Dry transfer sheets (today known as rub-on transfers, but these are vintage 1985 or so; see above)
Dixon-Ticonderoga pencils from about 1950
Rubber cement (with "erasers")
Printing sets (the kind where you set the teeny-tiny rubber letters yourself)
These were all legitimate supplies only a few short years ago. Now, who uses any of this stuff, besides artists? And did anyone see this coming, the end of the need for all of these items? I wonder. But wow, were we ever glad to discover these amazing goodies today (and it's very good to know that we now have a transfer connection)!
I wonder what is going to happen to this kind of office supply store in the future. Surely, there will always be a need for a Staples, for example, but I'm talking about this particular kind of place. In fact, we have something very similar in Fond du Lac called Wegner's Department Store (they're not online either), where you can still pick up an electric typewriter and ancient flash cards. It too is a gem, and it too smells of "time". I've found labels and tags and items there, such as old stencils, that I know are from the mid-Sixties. It is a living, breathing time capsule. And I'll be terribly sad to see it meet its inevitable end. Until then, I will gladly do my part to keep it going.
I was working on a project this morning that involved a woodburner. This awesome tool has a very sharp, precise and scalding hot tip. How sharp? Well, before I plugged it in this morning (thank GOD) I dropped it, and the tip impaled itself into the linoleum and left a small hole. If it had been plugged in at the time, I would've burned a lovely hole there too.
So as I was plugging it in, I noticed what the tag said that was attached to the plug. It says, and I quote:
"This appliance has a polarized plug (one blade is wider than the other). To reduce the risk of electric shock, this plug is intended to fit in a polarized outlet only one way. If the plug does not fit fully in the outlet, reverse the plug. If it still does not fit, contact a qualified electrician. Do not modify the plug in any way."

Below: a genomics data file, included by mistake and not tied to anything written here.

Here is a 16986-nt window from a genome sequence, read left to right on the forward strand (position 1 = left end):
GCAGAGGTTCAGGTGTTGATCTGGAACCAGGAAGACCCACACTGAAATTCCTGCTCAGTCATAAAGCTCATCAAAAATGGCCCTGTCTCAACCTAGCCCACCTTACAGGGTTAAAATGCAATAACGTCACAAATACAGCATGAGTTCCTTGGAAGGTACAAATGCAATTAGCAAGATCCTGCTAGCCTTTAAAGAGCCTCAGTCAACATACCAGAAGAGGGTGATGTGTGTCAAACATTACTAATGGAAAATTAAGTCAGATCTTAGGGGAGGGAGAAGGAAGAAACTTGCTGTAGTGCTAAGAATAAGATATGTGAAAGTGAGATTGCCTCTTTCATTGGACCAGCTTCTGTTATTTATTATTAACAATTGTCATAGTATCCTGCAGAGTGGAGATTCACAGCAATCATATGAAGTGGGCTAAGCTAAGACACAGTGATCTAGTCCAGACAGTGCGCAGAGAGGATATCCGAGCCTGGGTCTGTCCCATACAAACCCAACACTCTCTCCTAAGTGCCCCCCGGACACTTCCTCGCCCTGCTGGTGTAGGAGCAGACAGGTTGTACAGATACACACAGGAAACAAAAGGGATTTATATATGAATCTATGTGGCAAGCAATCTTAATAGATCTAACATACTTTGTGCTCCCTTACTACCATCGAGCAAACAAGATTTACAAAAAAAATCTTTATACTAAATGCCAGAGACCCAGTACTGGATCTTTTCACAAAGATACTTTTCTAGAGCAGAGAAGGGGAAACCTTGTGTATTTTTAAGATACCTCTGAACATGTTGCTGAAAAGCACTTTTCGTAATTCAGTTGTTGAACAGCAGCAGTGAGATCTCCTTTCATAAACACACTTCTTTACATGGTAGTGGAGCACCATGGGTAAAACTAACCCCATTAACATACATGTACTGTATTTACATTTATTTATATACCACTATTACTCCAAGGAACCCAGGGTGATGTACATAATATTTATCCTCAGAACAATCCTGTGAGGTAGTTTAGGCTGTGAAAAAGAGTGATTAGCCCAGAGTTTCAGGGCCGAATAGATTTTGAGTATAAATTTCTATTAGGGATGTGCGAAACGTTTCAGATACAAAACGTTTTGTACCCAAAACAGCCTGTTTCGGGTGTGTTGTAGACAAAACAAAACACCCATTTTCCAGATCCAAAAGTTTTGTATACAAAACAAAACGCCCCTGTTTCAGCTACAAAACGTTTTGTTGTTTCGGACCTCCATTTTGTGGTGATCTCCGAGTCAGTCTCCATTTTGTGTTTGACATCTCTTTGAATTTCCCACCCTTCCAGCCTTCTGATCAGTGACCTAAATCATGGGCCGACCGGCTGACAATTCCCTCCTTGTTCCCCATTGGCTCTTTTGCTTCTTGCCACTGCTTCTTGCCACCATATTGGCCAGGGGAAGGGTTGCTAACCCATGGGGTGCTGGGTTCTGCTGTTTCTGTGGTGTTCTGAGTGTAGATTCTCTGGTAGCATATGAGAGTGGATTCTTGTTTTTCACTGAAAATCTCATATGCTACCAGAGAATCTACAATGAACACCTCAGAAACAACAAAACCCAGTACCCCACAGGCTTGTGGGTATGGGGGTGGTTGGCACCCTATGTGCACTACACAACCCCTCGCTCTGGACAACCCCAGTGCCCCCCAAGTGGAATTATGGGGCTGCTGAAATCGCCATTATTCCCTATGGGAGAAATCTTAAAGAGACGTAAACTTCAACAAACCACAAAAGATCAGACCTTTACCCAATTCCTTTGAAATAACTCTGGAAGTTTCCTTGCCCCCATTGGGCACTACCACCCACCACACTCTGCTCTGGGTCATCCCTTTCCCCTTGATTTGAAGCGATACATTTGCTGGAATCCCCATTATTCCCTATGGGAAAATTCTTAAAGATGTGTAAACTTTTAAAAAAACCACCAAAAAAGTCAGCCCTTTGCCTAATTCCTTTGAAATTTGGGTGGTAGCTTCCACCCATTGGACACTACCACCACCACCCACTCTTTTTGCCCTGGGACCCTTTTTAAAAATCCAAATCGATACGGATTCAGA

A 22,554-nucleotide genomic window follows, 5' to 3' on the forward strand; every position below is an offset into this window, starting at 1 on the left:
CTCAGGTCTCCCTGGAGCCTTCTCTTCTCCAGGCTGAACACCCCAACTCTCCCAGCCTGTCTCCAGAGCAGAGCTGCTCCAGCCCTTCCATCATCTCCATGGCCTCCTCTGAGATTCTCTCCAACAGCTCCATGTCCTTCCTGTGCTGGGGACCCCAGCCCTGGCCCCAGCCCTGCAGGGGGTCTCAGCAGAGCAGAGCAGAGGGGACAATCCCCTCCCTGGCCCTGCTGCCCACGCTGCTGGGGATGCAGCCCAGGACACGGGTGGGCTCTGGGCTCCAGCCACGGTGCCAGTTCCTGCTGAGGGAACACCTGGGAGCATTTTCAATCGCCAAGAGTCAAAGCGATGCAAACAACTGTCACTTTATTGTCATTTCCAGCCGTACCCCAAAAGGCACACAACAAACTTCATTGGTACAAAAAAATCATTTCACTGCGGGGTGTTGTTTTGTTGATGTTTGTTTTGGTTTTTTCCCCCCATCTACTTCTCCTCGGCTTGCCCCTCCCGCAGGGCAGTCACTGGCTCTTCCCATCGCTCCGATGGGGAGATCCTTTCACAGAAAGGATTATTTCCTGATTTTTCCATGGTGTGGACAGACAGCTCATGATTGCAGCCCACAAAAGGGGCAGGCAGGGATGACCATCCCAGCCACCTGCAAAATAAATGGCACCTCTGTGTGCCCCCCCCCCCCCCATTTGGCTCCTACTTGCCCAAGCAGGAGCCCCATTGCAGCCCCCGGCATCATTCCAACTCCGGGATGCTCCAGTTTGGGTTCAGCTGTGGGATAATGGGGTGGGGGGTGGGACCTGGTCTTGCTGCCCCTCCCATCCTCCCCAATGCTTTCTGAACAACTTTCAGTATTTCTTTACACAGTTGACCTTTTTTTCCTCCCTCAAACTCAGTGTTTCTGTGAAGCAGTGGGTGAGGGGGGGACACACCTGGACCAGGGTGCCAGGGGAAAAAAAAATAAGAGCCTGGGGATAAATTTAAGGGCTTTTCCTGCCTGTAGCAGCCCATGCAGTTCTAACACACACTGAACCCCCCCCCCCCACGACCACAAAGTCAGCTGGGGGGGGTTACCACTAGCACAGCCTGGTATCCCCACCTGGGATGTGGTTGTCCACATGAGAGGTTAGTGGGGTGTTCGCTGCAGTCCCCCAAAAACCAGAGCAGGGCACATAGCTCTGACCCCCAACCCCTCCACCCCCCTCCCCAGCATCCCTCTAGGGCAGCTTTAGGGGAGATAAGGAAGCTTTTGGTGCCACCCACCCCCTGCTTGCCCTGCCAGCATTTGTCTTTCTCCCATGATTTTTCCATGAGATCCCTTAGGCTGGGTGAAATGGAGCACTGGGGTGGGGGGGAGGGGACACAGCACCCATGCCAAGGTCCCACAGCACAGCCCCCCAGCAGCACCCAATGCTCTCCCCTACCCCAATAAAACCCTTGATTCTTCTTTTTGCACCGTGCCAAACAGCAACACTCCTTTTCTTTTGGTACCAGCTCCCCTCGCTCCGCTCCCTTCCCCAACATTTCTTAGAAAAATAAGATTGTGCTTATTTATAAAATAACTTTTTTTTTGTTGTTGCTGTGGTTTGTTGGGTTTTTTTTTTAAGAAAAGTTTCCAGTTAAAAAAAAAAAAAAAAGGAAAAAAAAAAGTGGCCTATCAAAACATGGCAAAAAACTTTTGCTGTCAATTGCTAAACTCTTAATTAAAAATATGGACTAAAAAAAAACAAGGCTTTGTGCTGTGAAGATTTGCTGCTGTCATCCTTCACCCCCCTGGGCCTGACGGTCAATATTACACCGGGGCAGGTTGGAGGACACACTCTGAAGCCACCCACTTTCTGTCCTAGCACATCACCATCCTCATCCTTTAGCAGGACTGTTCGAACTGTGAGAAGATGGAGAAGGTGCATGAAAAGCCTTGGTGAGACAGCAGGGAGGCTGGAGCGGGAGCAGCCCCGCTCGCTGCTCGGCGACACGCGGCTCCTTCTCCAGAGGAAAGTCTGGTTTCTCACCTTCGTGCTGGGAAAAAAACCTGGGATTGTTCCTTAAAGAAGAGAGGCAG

Are you SERIOUS? My first thought was, how stupid do they think I am? But of course, we all know that this has nothing to do with people's idiocy. Much.
Apparently, pretty bad. If you're up as early as Brian and me, you know that lawyers spend a LOT of money running ads like "Have you been seriously hurt in a car accident?" and "If you or someone you know died or was seriously injured using the pain patch Blahblahblah, call us. You may be entitled to a large cash award."
So you see, it really has nothing to do with people being that dumb; it has everything to do with people (and some lawyers) trying to make some easy cash.
Now, before you jump on me for ripping on lawyers, I said some lawyers. I have friends that are lawyers, but they're not THIS type of lawyer (read: ambulance chasers). And yes, some class-action lawsuits should indeed happen for the benefit of everyone that was wronged. I'm talking about the type of people who sip scalding hot coffee and sue for millions when it burns them. I'm talking about the type of people who sue because the baby in the E*Trade ads is clearly ripping off their persona (yes, this is real..WTH?!?).
Remember back when we could play with metal Tonka trucks? Or when aspirin came without tamper-proof caps? Or when there were actually people with common sense who wouldn't obviously try to futz with the plug on a woodburner so it will fit in their apparently 19th century home (I'm only assuming someone tried to do this, and that's why the warning label was placed there)? And in case you're wondering, yes - the warning label doesn't end there. There is another entire paragraph about how this WOODBURNER is extremely hot and could cause burns or fire. I know you're all relieved that we've been duly warned.
I can't believe I haven't written a blog post before about ATCs, considering how much they are a part of my life. Oh lordy - where do I begin? At the beginning? Alright.
I was on my lunch break at The Reporter in the summer of 2006. It was a routine of mine on my breaks to hit my favorite haunts downtown - The Knitting Room, As You Wish, Bookworld, the Fond du Lac Antique Mall and of course, Bagelmeister. This particular day, I believe it was in August or September, I had gone to Bookworld for my latest stash of magazines (I was, and still am, a magazine junky. I'm getting better, though). I was looking through the knitting magazines, as that was my hobby/obsession at the time, and came across a magazine called Cloth Paper Scissors. I've always loved paper, and the title was intriguing, so I thumbed through it.